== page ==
Thursday, June 2, 2011

From Mandela, Mbeki to Zuma: Did South Africa need the Invictus?

A child looks on as the mother cast her vote in last months election.  Courtesy;
The just concluded municipal voting in South Africa where the ruling Africa Congress Party, ANC won with 62% has showed the government’s underbelly with race relations 17 years after the end of apartheid rule.

Democratic Alliance, DA formed by liberal whites and led by journalist Hellen Zille which 24% was quoted as saying “no party own any voter permanently”
The electorates disgruntled by failure of ANC government to provide running water, housing and sanitation like having open toilets saga, caused only slightly half of the registered voters to turn out at the ballot.
Adding to the poor mood of the electorates are the emerging young black elites using their ties to the ANC to acquire wealth.  The most recent being Khulubuse Zuma,  Jacob’s Zuma’s nephew and Zondwa Mandela, grandson of Nelson Mandela who are directors of Aurora Empowerment a mining company involved in a scandal.
Without mining experience, the two runned down a mining company leading to loss of 5,300 jobs affecting about 42,000 people and owing workers about R 12 million, and polluting wetlands, according to South Africa’s Times Online and  BBC.
This soft underbelly of race and economy as brought fore by last month’s election begs a question if South Africa needed the Invictus.
Invictus (from Latin meaning unconquerable) is poem recited by Nelson Mandela to fellow inmates at Robben Island. Originally written by English Victorian poet William Ernest Henley, who had his legs amputated due to bone TB shows resilience and forgiveness.
Invictus; The Movie
The title was adopted by Clint Eastwood in the movie capturing how Mandela (played by Morgan Freeman) used the 1995 rugby world cup (which SA won) in a game viewed by blacks as an Afrikaner heritage to bring reconciliation in the country torned by apartheid.  

The poem’s famous lines: It matters not how strait the gate,/ How charged with punishments the scroll,/I am the master of my fate:/I am the captain of my soul shows the spirit of forgiveness modeled by Mandela.

The Invictus caused the ‘Madiba effect’ on spectators not only in rugby but also cricket, football and other sports as in case of unsuccessful attempt for Mandela to officially open the last FIFA world cup. The effect shored Mandela’s support with blacks and respect from whites.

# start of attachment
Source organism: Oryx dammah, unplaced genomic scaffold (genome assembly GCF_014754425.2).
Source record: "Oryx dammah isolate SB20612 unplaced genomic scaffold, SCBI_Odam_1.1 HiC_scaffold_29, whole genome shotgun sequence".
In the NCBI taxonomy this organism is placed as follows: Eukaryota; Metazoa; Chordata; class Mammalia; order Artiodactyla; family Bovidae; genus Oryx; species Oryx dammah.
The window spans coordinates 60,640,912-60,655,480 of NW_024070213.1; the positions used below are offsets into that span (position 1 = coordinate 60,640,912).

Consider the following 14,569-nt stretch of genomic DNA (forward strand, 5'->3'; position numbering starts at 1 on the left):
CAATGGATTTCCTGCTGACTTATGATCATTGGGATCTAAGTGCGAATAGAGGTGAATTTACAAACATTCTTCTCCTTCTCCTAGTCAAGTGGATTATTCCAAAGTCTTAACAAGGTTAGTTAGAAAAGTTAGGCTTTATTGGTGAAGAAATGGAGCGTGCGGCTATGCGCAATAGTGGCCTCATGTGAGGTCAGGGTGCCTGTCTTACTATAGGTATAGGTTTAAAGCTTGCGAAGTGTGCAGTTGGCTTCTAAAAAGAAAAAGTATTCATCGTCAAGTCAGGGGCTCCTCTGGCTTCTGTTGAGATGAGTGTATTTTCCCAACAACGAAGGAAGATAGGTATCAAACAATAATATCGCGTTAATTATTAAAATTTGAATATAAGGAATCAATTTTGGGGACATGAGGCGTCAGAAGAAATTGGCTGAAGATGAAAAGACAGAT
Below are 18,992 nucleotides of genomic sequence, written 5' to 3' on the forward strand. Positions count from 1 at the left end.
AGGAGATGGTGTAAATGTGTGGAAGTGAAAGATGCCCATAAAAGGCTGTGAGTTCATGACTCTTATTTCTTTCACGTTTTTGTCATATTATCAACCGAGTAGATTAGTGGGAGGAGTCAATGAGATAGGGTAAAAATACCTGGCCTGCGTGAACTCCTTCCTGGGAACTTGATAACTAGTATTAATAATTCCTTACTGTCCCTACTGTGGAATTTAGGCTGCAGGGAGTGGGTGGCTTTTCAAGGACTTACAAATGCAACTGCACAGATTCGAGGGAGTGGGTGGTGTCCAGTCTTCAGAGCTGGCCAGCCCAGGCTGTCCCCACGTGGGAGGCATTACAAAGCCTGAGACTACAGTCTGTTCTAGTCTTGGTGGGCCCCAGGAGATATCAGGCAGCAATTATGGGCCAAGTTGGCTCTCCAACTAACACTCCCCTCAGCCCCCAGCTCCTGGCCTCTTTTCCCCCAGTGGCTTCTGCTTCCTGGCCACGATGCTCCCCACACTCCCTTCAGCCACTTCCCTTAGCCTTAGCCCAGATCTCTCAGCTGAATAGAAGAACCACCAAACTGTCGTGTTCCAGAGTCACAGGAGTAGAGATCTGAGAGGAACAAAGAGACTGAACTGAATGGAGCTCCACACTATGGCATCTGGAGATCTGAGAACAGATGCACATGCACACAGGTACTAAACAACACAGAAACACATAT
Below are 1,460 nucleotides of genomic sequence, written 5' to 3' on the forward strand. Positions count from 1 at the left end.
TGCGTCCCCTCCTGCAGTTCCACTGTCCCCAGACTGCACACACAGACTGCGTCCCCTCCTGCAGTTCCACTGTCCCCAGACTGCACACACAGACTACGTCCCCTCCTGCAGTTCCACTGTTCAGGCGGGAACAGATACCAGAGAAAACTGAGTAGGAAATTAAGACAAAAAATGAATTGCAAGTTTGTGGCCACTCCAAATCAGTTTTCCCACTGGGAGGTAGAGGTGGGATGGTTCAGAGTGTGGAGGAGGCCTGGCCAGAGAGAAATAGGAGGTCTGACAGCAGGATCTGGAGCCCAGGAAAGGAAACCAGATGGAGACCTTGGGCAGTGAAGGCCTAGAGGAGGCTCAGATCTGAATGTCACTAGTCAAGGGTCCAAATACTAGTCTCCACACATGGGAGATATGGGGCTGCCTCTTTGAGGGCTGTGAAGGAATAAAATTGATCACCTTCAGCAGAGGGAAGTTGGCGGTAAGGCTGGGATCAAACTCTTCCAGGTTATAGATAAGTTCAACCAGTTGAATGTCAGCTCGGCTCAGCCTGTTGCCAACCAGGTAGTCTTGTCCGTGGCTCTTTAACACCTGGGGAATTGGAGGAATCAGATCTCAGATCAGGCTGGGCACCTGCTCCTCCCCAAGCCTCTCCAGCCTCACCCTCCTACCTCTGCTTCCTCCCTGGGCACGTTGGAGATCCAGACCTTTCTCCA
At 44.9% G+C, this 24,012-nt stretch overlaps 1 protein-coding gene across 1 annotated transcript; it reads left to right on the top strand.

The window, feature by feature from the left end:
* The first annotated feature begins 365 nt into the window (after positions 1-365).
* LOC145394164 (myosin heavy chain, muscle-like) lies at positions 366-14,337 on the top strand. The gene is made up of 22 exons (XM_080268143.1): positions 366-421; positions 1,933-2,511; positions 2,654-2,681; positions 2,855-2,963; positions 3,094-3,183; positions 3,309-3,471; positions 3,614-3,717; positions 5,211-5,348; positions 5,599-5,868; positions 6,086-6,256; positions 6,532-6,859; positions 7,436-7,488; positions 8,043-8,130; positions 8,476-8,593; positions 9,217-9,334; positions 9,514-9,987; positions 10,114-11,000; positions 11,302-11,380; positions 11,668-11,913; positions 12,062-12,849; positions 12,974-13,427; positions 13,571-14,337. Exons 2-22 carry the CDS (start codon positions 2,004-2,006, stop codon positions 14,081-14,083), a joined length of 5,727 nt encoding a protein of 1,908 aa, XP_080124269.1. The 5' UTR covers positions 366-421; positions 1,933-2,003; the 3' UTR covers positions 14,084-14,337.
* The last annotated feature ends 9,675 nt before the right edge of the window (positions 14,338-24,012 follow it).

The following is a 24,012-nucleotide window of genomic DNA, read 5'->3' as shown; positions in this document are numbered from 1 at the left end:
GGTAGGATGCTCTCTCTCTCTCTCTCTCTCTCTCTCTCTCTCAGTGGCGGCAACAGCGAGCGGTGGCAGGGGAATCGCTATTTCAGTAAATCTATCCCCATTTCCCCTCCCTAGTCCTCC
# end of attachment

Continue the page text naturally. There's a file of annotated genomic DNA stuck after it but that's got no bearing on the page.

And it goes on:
This approach was left by Thabo Mbeki, his successor. A studious and introvert reader with shrewd intellect favored transformation of SA to reconciliation.

Mbeki foresaw and feared what he called ‘mounting rage’ of millions of disillusioned blacks according to author Martin Meredith in State of Africa: A history of fifty years of independence.

“If you want reconciliation between black and white. You need to transform the society.” Mbeki is quoted by Meredith. “If we have an economy that is geared to benefit the whites and disadvantage the black majority, and you don’t address that, you will not have reconciliation”  

Although the remark could be pegged on Mbeki’s communism upbringing it offers a glimpse at deal and ballot/blood way African countries, with SA being sever, gained independence.

It involved colonialist backing from an avalanche of black African majority rule opting for a deal to give the people the flag and the parliament but keeping the banks, businesses, land and other key resources.

The effect has been most locals locked out in means of wealth with the colonialist glass ceiling.

Mandela’s release and 1994 election win brought optimism to blacks but under Mbeki the high economic growth, vigorous civil society, assertive press and independent judiciary could not outpace unemployment, safe housing, security and sanitation to blacks.

This created a ‘mounting rage’ that saw the xenophobic attack on foreigners by SA blacks locked out of the system and their fear of stolen opportunities from other blacks.

Mbeki, an intellect locked from this reality and seen by electorates to be cosy with the elites saw Jacob Zuma enter the political scene.

His gaffes, simplicity, humble demeanor and ‘Africaness’ (like polygamy) though irks black elites, whites and the world stuck a cod with this locked out unemployed and poor blacks.

The just concluded poll with only slightly over a half of registered voters caring to turn out shows plainly that Zuma’s ‘invictus’ has failed to yield fruits.

Published on The People Monday, 6th June 2011

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